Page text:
Born in Gunma prefecture in Japan, Kazuyuki Ohtsu moved to Tokyo at nineteen to study traditional woodblock printmaking. For forty years Ohtsu (b. 1935) served as an assistant to Kiyoshi Saito, a woodblock artist at the forefront of the sosaku hanga (creative print) movement.
Japanese Woodblocks Studio Redux Wall Calendar
Discover the “Art of the Floating World” and be transported to Japan’s colorful landscapes, crashing waves, and elegant bridges. Featuring Japanese Woodblock printing masters, this collection of prints dates as far back as 1823. Elegant rounded corners.
Japanese Woodblocks Wall Calendar
For centuries, Japanese printmakers have used incredible skill, precision, and imagination to create images of lasting beauty. Enjoy a year of ukiyo-e, or “Pictures of the Floating World,” an art form that celebrates pleasure and a love for nature.
Samurai Wall Calendar
From the twelfth century to the nineteenth, Japanese warriors relied on bows and arrows, spears and halberds, even matchlock guns, yet the most characteristic weapon of the time was the sword. The man who bore it was a samurai, his life ruled by a stern code.
Hiroshige Poster Calendar
Hiroshige was one of the last great artists in the ukiyo-e tradition. Though he captured a variety of subjects, his greatest talent was in creating landscapes of his native Edo and his final masterpiece was a series known as “One Hundred Famous Views of Edo”.
Hashimoto Chikanobu Wall Calendar
Japan experienced rapid modernization during the Meiji era (1868–1912) as Western customs and technology were adopted. Despite the growth of photography and lithography, Hashimoto Chikanobu (1838–1912) became a successful artist using the time-honored woodblock print.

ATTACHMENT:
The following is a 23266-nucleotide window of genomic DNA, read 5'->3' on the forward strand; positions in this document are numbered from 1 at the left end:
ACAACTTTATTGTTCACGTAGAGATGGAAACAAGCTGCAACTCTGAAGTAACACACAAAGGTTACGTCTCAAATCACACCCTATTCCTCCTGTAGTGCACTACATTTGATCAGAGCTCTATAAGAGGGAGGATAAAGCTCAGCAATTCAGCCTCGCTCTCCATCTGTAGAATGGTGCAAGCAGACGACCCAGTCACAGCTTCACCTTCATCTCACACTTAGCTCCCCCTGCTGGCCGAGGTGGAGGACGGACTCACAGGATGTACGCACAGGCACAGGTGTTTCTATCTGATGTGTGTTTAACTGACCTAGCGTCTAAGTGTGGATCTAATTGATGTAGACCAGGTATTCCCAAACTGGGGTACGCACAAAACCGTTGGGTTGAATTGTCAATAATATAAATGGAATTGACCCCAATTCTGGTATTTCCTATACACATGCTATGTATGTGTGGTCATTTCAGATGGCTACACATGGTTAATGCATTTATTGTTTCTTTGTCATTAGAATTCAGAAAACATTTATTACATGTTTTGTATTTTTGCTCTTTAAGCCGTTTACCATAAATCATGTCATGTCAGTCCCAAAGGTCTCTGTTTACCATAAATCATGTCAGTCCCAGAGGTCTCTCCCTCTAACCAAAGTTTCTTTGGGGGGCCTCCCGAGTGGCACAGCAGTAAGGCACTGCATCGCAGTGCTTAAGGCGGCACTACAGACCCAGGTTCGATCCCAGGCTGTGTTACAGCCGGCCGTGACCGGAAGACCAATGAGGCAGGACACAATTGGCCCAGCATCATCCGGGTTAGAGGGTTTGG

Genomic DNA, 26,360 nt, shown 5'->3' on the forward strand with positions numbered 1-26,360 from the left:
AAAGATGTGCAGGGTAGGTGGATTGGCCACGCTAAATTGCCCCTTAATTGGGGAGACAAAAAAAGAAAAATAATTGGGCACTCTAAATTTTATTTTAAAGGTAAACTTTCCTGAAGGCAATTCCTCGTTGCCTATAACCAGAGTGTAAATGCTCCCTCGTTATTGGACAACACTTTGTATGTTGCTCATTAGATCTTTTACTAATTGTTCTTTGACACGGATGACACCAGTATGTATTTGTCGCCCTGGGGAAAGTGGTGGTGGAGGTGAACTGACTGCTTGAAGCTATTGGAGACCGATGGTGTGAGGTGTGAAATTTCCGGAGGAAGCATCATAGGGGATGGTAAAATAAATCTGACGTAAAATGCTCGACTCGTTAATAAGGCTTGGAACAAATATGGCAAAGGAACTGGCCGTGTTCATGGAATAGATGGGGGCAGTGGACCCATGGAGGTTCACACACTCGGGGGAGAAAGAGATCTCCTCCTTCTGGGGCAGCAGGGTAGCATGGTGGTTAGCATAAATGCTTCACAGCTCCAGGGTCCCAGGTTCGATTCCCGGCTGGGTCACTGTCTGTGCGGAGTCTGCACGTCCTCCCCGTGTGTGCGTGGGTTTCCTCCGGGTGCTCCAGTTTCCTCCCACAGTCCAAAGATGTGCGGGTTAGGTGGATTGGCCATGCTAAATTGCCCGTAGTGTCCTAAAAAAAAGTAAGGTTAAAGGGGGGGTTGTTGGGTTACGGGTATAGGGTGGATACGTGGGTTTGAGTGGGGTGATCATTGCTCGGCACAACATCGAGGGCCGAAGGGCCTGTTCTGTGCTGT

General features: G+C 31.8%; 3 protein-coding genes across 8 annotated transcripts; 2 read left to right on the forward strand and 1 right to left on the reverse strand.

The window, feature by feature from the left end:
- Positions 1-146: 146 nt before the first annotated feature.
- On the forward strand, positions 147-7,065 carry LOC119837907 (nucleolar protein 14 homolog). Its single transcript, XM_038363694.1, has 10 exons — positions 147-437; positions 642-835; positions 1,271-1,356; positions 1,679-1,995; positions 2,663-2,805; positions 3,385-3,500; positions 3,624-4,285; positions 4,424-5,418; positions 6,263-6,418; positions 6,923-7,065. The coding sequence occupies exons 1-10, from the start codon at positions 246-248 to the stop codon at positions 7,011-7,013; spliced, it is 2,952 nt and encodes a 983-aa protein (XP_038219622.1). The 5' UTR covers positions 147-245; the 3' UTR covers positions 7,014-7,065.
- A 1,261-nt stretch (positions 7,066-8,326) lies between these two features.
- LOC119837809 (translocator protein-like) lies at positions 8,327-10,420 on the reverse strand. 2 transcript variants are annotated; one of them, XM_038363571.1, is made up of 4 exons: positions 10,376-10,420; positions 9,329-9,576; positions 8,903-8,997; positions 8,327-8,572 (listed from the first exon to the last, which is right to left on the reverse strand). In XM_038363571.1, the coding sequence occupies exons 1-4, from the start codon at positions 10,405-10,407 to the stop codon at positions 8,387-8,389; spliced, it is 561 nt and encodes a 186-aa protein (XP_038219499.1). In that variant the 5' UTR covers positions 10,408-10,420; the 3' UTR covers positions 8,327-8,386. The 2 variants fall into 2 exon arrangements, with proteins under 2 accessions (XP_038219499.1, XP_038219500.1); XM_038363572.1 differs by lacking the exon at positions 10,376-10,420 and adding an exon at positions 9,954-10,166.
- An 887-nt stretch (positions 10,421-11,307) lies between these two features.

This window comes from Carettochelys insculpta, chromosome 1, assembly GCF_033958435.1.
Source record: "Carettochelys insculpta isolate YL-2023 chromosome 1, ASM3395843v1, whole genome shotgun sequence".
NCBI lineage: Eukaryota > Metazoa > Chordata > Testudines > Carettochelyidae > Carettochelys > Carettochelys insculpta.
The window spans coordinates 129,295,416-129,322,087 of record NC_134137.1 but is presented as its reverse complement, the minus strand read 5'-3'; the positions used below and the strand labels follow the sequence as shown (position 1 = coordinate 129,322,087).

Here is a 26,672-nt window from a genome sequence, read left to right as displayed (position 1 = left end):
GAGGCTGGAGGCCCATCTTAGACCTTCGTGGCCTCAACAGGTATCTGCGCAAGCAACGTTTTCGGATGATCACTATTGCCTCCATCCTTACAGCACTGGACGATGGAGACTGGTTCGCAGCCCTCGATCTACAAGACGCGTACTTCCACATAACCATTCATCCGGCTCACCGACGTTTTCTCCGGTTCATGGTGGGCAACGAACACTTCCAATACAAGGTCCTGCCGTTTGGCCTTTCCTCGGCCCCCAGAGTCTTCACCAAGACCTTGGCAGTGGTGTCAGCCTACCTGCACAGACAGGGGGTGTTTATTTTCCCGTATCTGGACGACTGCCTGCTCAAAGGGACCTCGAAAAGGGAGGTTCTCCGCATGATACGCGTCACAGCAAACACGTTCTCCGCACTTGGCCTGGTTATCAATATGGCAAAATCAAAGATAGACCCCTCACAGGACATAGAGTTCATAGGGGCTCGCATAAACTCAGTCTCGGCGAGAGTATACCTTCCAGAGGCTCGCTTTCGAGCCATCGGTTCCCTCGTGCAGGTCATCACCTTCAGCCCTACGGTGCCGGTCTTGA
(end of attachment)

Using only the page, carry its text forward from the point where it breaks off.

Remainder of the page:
Japanese Scrolls & Screen Paintings Wall Calendar
Japanese scrolls and screen paintings reveal a variety of influences, including Chinese painting and calligraphy, Buddhist iconography, and Japanese literature, and their subjects range from portraits to scenes from mythology, scripture, everyday life, and nature.
Japanese Woodblock Prints Wall Calendar
Katsushika Hokusai and Utagawa Hiroshige are great 18th- and 19th-century masters of the Japanese woodblock style known as ukiyo-e (oo’-kee-yoh-ay), “pictures of the floating world”.
Kawase Hasui Wall Calendar
Kawase Hasui contributed peaceful landscape scenes to the revival of fine-art printing in twentieth-century Japan. A leading artist of the shin hanga (creative print) movement, Hasui (1883–1957) brought his watercolors to the renowned printing studio of Watanabe Shozaburo.
Art of Japanese Woodblocks Wall Calendar
The Art of Japanese Woodblocks celebrates an ancient art form combining painting, engraving and printing. Traditional subjects—landscapes, nature and women—are beautifully depicted in 13 richly hued illustrations.
Japanese Woodblock Prints Wall Calendar
The Museum of Fine Arts, Boston’s splendid collection of Japanese woodblock prints from Katsushika Hokusai’s and Utagawa Hiroshige’s Thirty-six Views of Mount Fuji and Famous Places in the Sixty-odd Provinces provides the illustrations for this calendar.
Hiroshige Wall Calendar
The pictures of Utagawa Hiroshige convey a sense of timeless repose even as they capture fleeting seasonal changes. But as a photograph taken today at any place depicted in Hiroshige’s celebrated series would instantly reveal, these scenes are very much of a certain era.
A long time favorite with artists and art lovers, Japanese woodblock prints are as popular now as they were in the 19th century when they inspired artists like Vincent van Gogh.
Their illusive colors, beautiful lines, visions of nature and all round Japanese atmosphere have defined what we think of when we hear the word ‘Zen’.
Calendars featuring these woodblock prints are a great way to get a taste of Japan right in your home.